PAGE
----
The War Ends at FourRegal House Titles
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The War Ends at Four explores the quest of a perpetual outsider looking for a true home while coming to terms with the Italy she left behind and the America she found. Renata, an Italian acupuncturist in Minneapolis, falls madly in love with a charismatic actor. Once married, she discovers his passion is not focused on her alone. With her marriage and her small acupuncture clinic in crisis, she is called to her father's deathbed in Milan. There Renata again faces the slights she suffered in childhood as the daughter of an immigrant from Naples. Gripped by grief and anxiety over her future, she discovers that her father, a survivor of WWII, believed until the end in risk-taking as a life-affirming necessity. With newfound courage, Renata stumbles into the lure of an old love and the magic of a new one. Her final action surprises even herself.
Praise for The War Ends at Four
It’s hard to say which comes more to sparkling life in Rosanna Staffa’s magnificent debut: the rich cast of characters, or the city of Milan they inhabit. Papoozi, Tito, Renata, you’ll feel you’ve lived and lost with them, and been found again. Their lives are beautiful, heartbreaking, unforgettable. The entire novel is. You won’t be able to put it down once you pick it up, so plan accordingly. And look for more brightness from this rising star. I’m already impatient.
—Peter Geye, author of The Ski Jumpers
This is an extraordinary novel of glance and gesture—one of the finest I've ever read. How to know your essential self? How to know that of another? If you're a galloping reader, Horseman, pass by. Here, a warm eye is cast on the mille-seconds of feeling and meaning—the real stuff of life. Stay, read on: All your senses, attention itself, will be enriched.
—Sena Jeter Naslund, author of Ahab's Wife; Four Spirits; The Fountain of St. James Court, or Portrait of the Artist as an Old Woman
There is a burnished glow to Rosanna Staffa’s gorgeous first novel, The War Ends at Four, which has the singularity of a fingerprint: no one else could have written it. But like Elizabeth Hardwick in her great novel Sleepless Nights (first published in 1979), Staffa’s writing has the luminous quality of a sensibility forged by time and experience, thought and feeling. Witness these two passages: “Like the abstract art she would grow fond of, Chinese medicine was a representation of the world the way she experienced it and was unable to define, so fluid in its design that a new vocabulary was needed.” “Her solitude in the house so fully absorbed her that once she started to sense her presence fading, like photosensitive paper exposed to light.” Staffa’s prose is so packed with insight, delight, and—dare I say it? —wisdom, her metaphors, syntax, and word choices are so right, that one almost holds one’s breath as one reads, waiting for a wrong move. Exhale, reader; it never happens. This is a bravura performance.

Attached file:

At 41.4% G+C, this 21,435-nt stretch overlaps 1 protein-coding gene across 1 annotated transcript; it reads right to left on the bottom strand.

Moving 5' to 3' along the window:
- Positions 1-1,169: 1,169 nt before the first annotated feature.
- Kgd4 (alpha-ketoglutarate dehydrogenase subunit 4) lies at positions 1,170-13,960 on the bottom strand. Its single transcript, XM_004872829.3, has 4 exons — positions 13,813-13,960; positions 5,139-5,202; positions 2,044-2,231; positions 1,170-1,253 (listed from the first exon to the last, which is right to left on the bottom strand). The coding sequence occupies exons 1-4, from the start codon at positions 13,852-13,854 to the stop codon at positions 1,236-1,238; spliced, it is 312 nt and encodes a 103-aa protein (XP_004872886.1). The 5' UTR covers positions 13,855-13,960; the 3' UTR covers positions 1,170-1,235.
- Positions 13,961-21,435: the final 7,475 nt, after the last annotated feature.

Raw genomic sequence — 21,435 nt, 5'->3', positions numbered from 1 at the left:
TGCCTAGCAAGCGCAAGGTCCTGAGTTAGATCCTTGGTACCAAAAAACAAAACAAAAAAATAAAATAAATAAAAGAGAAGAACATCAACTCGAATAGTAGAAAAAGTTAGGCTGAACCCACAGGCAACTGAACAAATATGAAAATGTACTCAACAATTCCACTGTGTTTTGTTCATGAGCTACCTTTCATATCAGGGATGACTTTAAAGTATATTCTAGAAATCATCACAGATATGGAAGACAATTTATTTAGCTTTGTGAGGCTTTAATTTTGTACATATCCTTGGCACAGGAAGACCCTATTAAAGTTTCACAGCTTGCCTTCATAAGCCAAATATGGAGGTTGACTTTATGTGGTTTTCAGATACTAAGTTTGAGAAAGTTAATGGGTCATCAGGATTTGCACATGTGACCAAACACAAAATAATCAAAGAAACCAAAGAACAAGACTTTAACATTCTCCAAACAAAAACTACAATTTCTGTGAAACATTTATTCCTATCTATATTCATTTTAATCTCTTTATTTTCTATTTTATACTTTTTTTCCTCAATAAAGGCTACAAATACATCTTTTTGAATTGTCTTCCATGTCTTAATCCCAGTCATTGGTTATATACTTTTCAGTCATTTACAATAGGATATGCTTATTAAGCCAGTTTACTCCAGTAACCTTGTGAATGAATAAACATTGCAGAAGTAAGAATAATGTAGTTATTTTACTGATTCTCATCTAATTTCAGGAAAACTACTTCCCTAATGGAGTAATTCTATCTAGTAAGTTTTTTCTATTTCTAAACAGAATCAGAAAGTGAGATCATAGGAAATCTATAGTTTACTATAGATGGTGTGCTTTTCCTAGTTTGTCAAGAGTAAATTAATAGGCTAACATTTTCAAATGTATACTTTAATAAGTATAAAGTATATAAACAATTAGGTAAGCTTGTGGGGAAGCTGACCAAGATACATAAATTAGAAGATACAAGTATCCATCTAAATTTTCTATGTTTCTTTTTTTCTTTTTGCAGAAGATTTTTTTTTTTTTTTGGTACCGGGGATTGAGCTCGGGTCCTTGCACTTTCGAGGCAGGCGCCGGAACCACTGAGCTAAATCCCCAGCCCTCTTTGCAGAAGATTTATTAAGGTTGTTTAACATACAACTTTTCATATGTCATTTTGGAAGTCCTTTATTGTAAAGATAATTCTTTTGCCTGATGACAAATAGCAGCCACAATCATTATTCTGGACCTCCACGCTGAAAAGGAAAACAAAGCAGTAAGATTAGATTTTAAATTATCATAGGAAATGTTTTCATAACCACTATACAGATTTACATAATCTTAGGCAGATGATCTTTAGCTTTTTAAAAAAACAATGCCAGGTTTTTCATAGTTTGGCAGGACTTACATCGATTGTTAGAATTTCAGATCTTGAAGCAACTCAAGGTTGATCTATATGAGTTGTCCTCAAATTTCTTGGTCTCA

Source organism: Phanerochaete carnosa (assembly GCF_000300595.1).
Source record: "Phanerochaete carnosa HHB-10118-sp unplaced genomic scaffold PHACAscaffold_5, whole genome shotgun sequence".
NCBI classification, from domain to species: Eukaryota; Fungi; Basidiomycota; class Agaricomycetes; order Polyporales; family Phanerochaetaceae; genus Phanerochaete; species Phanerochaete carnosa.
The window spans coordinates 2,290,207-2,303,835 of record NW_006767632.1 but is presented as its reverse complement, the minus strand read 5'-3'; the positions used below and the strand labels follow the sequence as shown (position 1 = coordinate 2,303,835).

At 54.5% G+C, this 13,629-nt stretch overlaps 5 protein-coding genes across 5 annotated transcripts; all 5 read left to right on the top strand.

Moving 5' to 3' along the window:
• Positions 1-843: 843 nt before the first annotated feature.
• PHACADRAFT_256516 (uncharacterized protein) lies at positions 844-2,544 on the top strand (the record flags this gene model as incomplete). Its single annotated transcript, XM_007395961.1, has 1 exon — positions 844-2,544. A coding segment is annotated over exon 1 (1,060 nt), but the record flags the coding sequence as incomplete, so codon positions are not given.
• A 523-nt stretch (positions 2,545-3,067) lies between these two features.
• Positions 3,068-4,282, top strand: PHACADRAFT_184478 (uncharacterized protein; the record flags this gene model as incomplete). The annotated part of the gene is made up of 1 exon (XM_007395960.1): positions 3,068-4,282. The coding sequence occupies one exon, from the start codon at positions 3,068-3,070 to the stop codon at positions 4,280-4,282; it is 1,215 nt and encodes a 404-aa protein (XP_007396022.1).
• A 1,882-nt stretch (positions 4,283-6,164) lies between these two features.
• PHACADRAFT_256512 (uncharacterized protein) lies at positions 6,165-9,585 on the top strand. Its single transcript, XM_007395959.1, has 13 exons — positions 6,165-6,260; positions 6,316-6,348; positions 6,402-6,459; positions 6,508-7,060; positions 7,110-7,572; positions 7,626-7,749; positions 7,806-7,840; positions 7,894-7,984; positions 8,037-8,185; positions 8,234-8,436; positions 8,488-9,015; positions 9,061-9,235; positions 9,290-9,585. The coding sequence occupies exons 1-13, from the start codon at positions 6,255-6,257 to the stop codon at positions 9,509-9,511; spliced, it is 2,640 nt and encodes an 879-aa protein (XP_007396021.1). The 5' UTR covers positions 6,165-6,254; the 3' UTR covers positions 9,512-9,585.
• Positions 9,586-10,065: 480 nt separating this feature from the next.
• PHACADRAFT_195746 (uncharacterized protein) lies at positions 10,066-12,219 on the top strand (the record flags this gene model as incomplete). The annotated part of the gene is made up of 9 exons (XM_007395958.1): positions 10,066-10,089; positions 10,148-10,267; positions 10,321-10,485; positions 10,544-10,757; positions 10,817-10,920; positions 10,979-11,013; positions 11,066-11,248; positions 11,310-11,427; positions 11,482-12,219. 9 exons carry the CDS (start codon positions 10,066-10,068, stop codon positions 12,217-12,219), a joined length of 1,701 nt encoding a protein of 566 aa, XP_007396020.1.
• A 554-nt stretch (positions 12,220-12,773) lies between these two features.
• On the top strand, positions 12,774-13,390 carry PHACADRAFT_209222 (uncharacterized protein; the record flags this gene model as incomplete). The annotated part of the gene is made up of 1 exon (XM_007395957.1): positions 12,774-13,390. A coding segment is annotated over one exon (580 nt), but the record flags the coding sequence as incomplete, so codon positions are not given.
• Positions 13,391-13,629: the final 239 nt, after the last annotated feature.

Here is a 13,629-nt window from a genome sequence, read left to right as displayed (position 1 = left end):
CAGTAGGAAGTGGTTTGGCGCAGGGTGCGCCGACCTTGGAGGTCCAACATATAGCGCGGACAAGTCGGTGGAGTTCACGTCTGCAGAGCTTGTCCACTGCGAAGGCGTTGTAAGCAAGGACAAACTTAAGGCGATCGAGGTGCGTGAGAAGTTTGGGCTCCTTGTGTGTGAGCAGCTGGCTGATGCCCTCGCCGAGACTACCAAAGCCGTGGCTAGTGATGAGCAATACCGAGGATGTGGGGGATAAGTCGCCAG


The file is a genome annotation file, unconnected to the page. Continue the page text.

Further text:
—Robin Lippincott, author of Blue Territory: A Meditation on the Life and Art of Joan Mitchell
Rosanna Staffa’s captivating novel, The War Ends at Four, is so fine, the language so startlingly fresh, bursting as it is with such dead-on accuracy and humor. The joy—and suspense—of turning these pages is to encounter life at its most spirited and unexpected. The enticement, too, is in the deeper, quieter folds of the story, where time flickers seamlessly between past and present. The book is powered by an intelligence deep and brave enough to face the full range of what life delivers. The War Ends at Four will make you glad to be alive, thankful to notice human quirks, small tendernesses, to feel the heat of longing and desire between lovers, to wonder at the vivacity and richness of memory.
—Eleanor Morse, author of White Dog Fell from the Sky and Margreete’s Harbor Playwright
Rosanna Staffa has written a luminous novel in The War Ends at Four. Acupuncturist Renata leaves behind her Minneapolis clinic and a faltering marriage when her brother, Tito, calls from Milan to say that their father, Papoozi, is dying. Memories of childhood unfold for Renata as the airplane hits the tarmac in Italy. Staffa writes about children, memory, love, and the words not spoken in a family in a magical way. She is an extraordinary writer.
—Maureen Millea Smith, author of The Enigma of Iris Murphy and When Charlotte Comes Home
"What’s that they say about going home again? In The War Ends at Four, Rosanna Staffa raises the question afresh, with an intriguing Italian lilt. Over a few jet-lagged and feeling-full days in Milan, the protagonist Renata feels roots coming loose from San Francisco to Napoli. This starts as soon as the Old Country calls her back— a family crisis— and before long she confronts similar identity shifts in everyone close to her. At dinner, the meal may be sumptuous, but the table seems to tremble. Yet amid all the turmoil, Renata finds ways to keep her feet, a plucky new heroine of the Italian diaspora."
— John Domini, author of The Color Inside a Melon
“What a beautifully complex novel about reaching out and letting go, about the blurry borders between past and present. In Staffa’s generous voice, Milan becomes the reader’s home, Renata our closest friend.”
—James Tate Hill, author of Blind Man’s Bluff